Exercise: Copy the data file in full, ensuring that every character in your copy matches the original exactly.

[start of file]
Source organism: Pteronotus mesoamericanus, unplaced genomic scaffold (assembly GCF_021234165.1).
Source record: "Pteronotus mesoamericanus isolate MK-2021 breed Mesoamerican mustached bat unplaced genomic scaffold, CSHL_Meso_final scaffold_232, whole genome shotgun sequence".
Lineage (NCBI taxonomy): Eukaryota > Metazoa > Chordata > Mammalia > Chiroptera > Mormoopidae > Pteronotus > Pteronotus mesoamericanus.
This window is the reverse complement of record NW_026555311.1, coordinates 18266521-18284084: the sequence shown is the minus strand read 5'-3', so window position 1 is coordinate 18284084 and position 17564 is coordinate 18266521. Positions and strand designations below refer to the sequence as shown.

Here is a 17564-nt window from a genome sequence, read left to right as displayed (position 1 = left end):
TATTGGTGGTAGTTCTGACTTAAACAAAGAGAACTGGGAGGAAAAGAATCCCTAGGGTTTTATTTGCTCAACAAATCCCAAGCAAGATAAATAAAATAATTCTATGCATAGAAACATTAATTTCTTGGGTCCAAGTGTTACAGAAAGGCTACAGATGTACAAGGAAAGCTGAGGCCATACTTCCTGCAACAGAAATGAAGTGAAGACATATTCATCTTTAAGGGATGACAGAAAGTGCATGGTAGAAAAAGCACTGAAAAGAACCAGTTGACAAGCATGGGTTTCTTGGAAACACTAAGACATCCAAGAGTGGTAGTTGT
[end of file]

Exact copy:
Source organism: Pteronotus mesoamericanus, unplaced genomic scaffold (assembly GCF_021234165.1).
Source record: "Pteronotus mesoamericanus isolate MK-2021 breed Mesoamerican mustached bat unplaced genomic scaffold, CSHL_Meso_final scaffold_232, whole genome shotgun sequence".
Lineage (NCBI taxonomy): Eukaryota > Metazoa > Chordata > Mammalia > Chiroptera > Mormoopidae > Pteronotus > Pteronotus mesoamericanus.
This window is the reverse complement of record NW_026555311.1, coordinates 18266521-18284084: the sequence shown is the minus strand read 5'-3', so window position 1 is coordinate 18284084 and position 17564 is coordinate 18266521. Positions and strand designations below refer to the sequence as shown.

Here is a 17564-nt window from a genome sequence, read left to right as displayed (position 1 = left end):
TATTGGTGGTAGTTCTGACTTAAACAAAGAGAACTGGGAGGAAAAGAATCCCTAGGGTTTTATTTGCTCAACAAATCCCAAGCAAGATAAATAAAATAATTCTATGCATAGAAACATTAATTTCTTGGGTCCAAGTGTTACAGAAAGGCTACAGATGTACAAGGAAAGCTGAGGCCATACTTCCTGCAACAGAAATGAAGTGAAGACATATTCATCTTTAAGGGATGACAGAAAGTGCATGGTAGAAAAAGCACTGAAAAGAACCAGTTGACAAGCATGGGTTTCTTGGAAACACTAAGACATCCAAGAGTGGTAGTTGT